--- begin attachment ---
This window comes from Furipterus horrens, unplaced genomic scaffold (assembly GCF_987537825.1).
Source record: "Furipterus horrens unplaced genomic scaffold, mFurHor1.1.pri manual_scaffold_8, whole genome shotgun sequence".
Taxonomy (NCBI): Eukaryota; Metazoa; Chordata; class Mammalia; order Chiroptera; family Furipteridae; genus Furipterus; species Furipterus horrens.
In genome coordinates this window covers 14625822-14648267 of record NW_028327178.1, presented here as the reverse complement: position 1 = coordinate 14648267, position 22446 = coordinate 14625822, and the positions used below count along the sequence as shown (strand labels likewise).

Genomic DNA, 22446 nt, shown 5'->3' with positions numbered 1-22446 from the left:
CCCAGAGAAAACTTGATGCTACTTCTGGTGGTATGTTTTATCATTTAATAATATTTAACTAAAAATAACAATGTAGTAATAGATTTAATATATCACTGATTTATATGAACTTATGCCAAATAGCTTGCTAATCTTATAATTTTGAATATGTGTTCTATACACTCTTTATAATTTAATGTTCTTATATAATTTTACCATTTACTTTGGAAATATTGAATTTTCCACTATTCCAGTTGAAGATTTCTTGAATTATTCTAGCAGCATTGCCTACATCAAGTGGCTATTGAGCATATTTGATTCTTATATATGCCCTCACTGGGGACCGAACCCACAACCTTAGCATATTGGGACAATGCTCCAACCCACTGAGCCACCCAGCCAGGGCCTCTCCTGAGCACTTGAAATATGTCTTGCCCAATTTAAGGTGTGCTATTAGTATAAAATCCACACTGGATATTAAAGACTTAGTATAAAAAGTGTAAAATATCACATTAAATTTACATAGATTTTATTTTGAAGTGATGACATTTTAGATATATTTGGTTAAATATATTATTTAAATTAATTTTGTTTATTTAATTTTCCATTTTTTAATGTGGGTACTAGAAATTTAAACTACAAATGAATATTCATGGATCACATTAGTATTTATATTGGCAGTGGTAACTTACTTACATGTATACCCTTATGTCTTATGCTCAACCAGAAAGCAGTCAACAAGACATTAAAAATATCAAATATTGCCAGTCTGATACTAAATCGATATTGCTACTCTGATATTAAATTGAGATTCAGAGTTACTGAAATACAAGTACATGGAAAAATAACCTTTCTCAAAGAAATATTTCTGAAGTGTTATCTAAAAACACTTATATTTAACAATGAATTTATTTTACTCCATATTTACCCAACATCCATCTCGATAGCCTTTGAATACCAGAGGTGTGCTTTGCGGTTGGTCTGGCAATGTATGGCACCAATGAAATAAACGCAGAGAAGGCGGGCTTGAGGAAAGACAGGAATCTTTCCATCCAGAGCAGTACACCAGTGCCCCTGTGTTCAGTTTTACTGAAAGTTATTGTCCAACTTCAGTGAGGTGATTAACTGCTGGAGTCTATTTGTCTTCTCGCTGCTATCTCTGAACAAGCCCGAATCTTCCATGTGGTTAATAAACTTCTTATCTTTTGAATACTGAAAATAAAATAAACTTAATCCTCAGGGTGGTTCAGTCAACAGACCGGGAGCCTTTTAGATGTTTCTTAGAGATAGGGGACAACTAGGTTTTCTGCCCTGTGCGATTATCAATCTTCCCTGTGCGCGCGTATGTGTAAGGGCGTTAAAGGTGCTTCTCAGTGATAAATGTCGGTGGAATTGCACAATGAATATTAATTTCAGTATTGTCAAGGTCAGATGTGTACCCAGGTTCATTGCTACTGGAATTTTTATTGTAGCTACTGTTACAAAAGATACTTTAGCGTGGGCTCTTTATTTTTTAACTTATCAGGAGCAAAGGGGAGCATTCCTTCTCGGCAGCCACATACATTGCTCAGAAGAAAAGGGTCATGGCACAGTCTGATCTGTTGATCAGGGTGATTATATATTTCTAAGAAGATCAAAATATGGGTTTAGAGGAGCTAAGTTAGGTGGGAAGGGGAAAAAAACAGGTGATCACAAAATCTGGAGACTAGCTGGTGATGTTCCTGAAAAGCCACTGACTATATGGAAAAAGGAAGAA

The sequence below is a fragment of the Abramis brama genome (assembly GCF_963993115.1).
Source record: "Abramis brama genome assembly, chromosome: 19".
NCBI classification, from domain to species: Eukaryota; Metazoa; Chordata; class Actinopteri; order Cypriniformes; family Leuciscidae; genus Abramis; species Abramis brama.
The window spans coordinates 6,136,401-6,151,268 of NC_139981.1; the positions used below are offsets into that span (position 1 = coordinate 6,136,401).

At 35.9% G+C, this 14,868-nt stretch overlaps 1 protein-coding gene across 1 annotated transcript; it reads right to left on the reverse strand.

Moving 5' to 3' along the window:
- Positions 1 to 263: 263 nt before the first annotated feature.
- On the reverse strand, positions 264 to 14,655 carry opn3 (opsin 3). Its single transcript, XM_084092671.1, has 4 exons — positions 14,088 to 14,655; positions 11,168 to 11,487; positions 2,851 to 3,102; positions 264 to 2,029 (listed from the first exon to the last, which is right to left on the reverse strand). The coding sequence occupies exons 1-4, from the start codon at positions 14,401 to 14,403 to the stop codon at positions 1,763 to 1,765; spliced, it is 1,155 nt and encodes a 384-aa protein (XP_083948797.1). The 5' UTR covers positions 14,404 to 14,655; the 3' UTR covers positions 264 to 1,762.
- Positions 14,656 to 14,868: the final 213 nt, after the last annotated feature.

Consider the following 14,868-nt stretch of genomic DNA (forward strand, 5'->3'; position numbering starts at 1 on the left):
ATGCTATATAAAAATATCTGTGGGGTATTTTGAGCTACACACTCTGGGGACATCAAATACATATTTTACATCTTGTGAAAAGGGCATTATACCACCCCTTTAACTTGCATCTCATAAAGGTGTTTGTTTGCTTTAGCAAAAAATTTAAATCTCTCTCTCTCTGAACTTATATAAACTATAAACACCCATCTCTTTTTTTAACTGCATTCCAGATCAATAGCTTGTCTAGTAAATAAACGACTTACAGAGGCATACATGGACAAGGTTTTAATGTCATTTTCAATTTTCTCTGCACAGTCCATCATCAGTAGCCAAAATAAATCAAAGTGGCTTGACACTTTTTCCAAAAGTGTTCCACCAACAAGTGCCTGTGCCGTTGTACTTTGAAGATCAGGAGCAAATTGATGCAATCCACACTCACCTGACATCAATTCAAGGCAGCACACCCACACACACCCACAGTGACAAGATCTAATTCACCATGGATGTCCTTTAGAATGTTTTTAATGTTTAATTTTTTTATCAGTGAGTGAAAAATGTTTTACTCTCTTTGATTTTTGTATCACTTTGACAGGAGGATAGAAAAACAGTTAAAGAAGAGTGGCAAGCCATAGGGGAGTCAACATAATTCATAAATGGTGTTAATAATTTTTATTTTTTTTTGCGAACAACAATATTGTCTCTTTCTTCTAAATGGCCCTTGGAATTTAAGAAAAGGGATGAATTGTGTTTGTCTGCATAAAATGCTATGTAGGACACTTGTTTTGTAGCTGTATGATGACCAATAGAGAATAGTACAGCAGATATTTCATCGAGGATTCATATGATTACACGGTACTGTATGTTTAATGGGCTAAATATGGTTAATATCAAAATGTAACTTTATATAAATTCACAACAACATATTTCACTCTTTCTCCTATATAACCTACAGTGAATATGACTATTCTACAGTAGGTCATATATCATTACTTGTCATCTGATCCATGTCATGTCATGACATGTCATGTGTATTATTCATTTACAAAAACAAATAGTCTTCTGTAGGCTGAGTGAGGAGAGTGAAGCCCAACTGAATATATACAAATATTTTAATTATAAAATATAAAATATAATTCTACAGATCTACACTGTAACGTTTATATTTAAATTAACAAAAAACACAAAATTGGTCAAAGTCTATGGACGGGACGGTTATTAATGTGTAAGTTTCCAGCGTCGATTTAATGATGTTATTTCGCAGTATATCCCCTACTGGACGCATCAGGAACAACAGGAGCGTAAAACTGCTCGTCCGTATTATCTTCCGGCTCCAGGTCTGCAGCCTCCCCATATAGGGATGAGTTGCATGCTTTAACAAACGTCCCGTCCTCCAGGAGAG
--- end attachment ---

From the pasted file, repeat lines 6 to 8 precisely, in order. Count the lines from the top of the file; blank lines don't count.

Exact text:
CCCAGAGAAAACTTGATGCTACTTCTGGTGGTATGTTTTATCATTTAATAATATTTAACTAAAAATAACAATGTAGTAATAGATTTAATATATCACTGATTTATATGAACTTATGCCAAATAGCTTGCTAATCTTATAATTTTGAATATGTGTTCTATACACTCTTTATAATTTAATGTTCTTATATAATTTTACCATTTACTTTGGAAATATTGAATTTTCCACTATTCCAGTTGAAGATTTCTTGAATTATTCTAGCAGCATTGCCTACATCAAGTGGCTATTGAGCATATTTGATTCTTATATATGCCCTCACTGGGGACCGAACCCACAACCTTAGCATATTGGGACAATGCTCCAACCCACTGAGCCACCCAGCCAGGGCCTCTCCTGAGCACTTGAAATATGTCTTGCCCAATTTAAGGTGTGCTATTAGTATAAAATCCACACTGGATATTAAAGACTTAGTATAAAAAGTGTAAAATATCACATTAAATTTACATAGATTTTATTTTGAAGTGATGACATTTTAGATATATTTGGTTAAATATATTATTTAAATTAATTTTGTTTATTTAATTTTCCATTTTTTAATGTGGGTACTAGAAATTTAAACTACAAATGAATATTCATGGATCACATTAGTATTTATATTGGCAGTGGTAACTTACTTACATGTATACCCTTATGTCTTATGCTCAACCAGAAAGCAGTCAACAAGACATTAAAAATATCAAATATTGCCAGTCTGATACTAAATCGATATTGCTACTCTGATATTAAATTGAGATTCAGAGTTACTGAAATACAAGTACATGGAAAAATAACCTTTCTCAAAGAAATATTTCTGAAGTGTTATCTAAAAACACTTATATTTAACAATGAATTTATTTTACTCCATATTTACCCAACATCCATCTCGATAGCCTTTGAATACCAGAGGTGTGCTTTGCGGTTGGTCTGGCAATGTATGGCACCAATGAAATAAACGCAGAGAAGGCGGGCTTGAGGAAAGACAGGAATCTTTCCATCCAGAGCAGTACACCAGTGCCCCTGTGTTCAGTTTTACTGAAAGTTATTGTCCAACTTCAGTGAGGTGATTAACTGCTGGAGTCTATTTGTCTTCTCGCTGCTATCTCTGAACAAGCCCGAATCTTCCATGTGGTTAATAAACTTCTTATCTTTTGAATACTGAAAATAAAATAAACTTAATCCTCAGGGTGGTTCAGTCAACAGACCGGGAGCCTTTTAGATGTTTCTTAGAGATAGGGGACAACTAGGTTTTCTGCCCTGTGCGATTATCAATCTTCCCTGTGCGCGCGTATGTGTAAGGGCGTTAAAGGTGCTTCTCAGTGATAAATGTCGGTGGAATTGCACAATGAATATTAATTTCAGTATTGTCAAGGTCAGATGTGTACCCAGGTTCATTGCTACTGGAATTTTTATTGTAGCTACTGTTACAAAAGATACTTTAGCGTGGGCTCTTTATTTTTTAACTTATCAGGAGCAAAGGGGAGCATTCCTTCTCGGCAGCCACATACATTGCTCAGAAGAAAAGGGTCATGGCACAGTCTGATCTGTTGATCAGGGTGATTATATATTTCTAAGAAGATCAAAATATGGGTTTAGAGGAGCTAAGTTAGGTGGGAAGGGGAAAAAAACAGGTGATCACAAAATCTGGAGACTAGCTGGTGATGTTCCTGAAAAGCCACTGACTATATGGAAAAAGGAAGAA

The sequence below is a fragment of the Abramis brama genome (assembly GCF_963993115.1).
Source record: "Abramis brama genome assembly, chromosome: 19".